If you score a job at Yeti Cycles, you have a lot to be thankful for, not the least of which is the company policy mandating a mid-day ride on trails behind the office. For the rest of us cubicle-bound worker bees, there's the Yeti SB5 LR, or Lunch Ride, a model Yeti based off the modifications that its employees regularly make to the SB5, namely stouter suspension to give the 127-millimeter-travel trail bike an all-mountain edge.
You'll pay $200 more for the Lunch Ride than the traditional SB5, and that gets you a 160-millimeter Fox 36 fork, Fox Factory DPX2 piggyback shock, 800-millimeter-wide Yeti carbon handlebars and a Maxxis Minion DHF 2.5/Aggressor 2.3 tire combo. The stock SB5 comes with a Fox 34 fork, Factory DPS shock and narrower bars, tires and rims.
The longer fork slackens the headtube angle from 66.5 degrees to 66.1 degrees and the seat-tube angle from 73.5 degrees to 73.1 degrees, though the Lunch Ride doesn't feel any less nimble on the trail. With modern geometry trends dictating ever-steeper seat-tube angles, 73.1 is slack and testers reported some difficulty maintaining traction on the steepest climbs. It may feel more difficult to get your weight forward and keep the front wheel planted than other bikes with a steeper angle.
The frame doesn't change between the two builds, though you can get the SB5 in the lower-cost, slightly heavier version of carbon fiber, while the Lunch Ride only comes in one high-end package. Yeti's signature lightweight and efficient chassis means this bike screams uphill, and its Switch Infinity suspension platform is remarkable in its elimination of bob; this bike climbs very efficiently with the shock wide open, but if you've ridden a Yeti in the past three years, that will come as no surprise.
Going down is just as pleasurable as going up, with the platform staying active and offering plenty of support without any harsh bottom-outs on high-speed descents. Still, it only has 127 millimeters of travel, and though its burlier build definitely adds capability, the Lunch Ride isn't going to plow through everything in its way like a bigger-hit bike. The Lunch Ride wants to go fast, but it also wants its operator to be able to pick a decent line.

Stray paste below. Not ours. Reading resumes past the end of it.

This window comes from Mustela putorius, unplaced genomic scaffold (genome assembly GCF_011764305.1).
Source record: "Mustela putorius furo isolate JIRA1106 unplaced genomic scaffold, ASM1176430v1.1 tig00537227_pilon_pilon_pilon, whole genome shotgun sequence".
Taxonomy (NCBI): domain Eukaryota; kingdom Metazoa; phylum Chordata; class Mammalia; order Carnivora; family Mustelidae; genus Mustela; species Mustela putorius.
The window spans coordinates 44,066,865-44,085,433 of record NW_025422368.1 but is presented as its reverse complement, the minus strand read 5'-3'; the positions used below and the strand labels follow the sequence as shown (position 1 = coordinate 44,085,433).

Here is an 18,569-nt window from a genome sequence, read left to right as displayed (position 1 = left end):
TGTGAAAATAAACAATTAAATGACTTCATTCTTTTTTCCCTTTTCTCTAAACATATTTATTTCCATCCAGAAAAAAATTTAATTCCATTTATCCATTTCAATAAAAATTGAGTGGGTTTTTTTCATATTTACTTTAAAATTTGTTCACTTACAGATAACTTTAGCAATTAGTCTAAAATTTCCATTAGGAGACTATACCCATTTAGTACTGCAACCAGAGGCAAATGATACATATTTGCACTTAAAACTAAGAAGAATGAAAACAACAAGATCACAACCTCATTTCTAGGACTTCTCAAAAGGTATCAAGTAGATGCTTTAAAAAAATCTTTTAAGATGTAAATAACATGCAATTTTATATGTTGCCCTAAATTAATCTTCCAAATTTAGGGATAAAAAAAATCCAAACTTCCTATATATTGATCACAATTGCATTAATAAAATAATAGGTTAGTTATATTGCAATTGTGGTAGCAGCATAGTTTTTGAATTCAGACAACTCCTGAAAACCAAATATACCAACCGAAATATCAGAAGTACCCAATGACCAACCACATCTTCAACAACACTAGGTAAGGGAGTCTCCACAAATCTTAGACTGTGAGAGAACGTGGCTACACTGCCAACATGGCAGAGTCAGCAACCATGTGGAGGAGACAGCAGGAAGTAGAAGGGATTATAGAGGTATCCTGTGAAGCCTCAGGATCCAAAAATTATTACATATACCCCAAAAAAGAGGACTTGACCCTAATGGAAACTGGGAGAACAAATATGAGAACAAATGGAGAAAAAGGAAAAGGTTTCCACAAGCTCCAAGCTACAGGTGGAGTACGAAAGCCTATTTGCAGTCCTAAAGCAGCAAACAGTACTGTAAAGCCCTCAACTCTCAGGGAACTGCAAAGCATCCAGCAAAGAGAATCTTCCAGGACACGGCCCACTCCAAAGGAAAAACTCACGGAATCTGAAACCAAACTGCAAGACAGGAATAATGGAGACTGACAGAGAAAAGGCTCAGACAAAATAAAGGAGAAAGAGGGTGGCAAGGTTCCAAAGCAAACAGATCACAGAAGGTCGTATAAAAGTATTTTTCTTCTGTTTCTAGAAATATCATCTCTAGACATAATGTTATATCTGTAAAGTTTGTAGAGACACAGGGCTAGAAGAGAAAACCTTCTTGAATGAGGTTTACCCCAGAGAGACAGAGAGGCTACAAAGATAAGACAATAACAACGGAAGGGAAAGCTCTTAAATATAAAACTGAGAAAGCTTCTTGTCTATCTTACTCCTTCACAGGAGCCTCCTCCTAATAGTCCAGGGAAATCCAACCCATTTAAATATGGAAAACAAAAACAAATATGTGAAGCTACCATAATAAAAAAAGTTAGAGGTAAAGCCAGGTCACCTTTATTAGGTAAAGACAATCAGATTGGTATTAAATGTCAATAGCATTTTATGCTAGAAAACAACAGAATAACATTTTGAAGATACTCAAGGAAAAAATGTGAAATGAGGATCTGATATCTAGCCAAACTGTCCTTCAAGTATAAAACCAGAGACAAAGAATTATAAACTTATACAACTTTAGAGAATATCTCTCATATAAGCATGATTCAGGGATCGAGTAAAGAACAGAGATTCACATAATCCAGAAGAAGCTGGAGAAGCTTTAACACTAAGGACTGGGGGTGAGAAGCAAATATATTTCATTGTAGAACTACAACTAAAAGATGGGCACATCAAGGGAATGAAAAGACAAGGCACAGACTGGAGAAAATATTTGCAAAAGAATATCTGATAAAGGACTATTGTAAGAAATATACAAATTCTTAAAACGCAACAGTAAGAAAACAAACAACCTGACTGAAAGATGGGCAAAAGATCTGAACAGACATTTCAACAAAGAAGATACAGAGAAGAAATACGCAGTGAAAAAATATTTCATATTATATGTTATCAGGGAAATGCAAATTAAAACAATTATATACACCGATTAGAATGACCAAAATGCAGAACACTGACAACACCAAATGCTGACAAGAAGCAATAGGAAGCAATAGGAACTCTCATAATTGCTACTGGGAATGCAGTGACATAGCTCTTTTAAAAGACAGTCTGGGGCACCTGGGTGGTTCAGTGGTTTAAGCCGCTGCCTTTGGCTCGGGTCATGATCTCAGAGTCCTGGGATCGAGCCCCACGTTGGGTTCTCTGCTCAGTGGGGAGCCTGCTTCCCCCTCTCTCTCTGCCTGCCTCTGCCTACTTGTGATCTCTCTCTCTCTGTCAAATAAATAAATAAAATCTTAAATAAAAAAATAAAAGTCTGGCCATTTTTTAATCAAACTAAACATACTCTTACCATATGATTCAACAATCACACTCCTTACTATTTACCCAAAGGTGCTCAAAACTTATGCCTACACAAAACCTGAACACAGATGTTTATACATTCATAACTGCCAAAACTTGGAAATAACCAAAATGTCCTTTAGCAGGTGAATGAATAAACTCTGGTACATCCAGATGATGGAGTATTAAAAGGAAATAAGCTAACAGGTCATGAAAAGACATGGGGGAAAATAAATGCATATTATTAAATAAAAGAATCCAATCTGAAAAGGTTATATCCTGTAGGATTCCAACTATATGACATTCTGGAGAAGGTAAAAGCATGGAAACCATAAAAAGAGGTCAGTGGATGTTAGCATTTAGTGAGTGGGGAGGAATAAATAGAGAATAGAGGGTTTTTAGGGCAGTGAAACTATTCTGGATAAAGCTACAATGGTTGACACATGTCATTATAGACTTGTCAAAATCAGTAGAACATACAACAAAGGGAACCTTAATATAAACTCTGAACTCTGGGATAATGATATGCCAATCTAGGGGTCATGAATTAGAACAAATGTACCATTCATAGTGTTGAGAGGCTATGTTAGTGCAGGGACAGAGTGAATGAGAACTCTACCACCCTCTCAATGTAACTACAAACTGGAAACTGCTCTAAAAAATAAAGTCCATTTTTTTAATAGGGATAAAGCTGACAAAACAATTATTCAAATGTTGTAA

Testers were unanimous on two points. One—the Lunch Ride is one of the quickest, most maneuverable bikes in the entire test, and it loves to get off the ground and play. Two—this bike is for wealthy people. It comes only in one $7,200 package (although one could buy the SB5 frame for $3,400 and build it to preference), and it's a sweet package, but perhaps not one for the masses.
But if you yearn to be an insider at one of the most storied and history-steeped mountain bike brands in the industry, the Lunch Ride is a way to feel like one of the cool kids. Even if you have to work on your lunch hour.
Q&A with Chris Conroy, president and co-owner of Yeti Cycles
Brilliant marketing behind the Lunch Ride, playing up the (enviable) company culture inside Yeti. What's the story behind offering the Lunch Ride edition to consumers? Did you just look around one day, realize all the employees had the same build on the SB5 and decide to sell it?
Pretty much. The SB5 Lunch Ride reflects who we are as a company—mountain bikers who build bikes we want to ride. Our staff tends to like bikes that climb well, but really excel on the downhill. The SB5 with a 160-millimeter Fox 36 fork and DPX2 shock, matched with a SRAM X01 Eagle drive train is a great balance for big uphills and rowdy downhills. It's what we ride every day on the trails that surround our factory.
With just one frame option and high-end build, the Lunch Ride seems to be targeted at a specific customer. Who is that rider in Yeti's opinion?
We always say we build bikes we want to ride and hope we find riders that share the same values. This bike is as pure as it gets at Yeti. It's what we ride. Who's the target customer? Us. We hope you're Us.
Except for a few special builds, like the Lunch Ride, Yeti's line is unchanged for 2018. What does that mean for next year?
Stay tuned …
What happened to the ASR and Beti ASR, which are no longer on Yeti's website—and are those out of the line for good?
Again, stay tuned. We ensure the more cross country oriented Yeti Freaks will be stoked. In the meantime, take the SB4.5 out for a spin. That bike rips.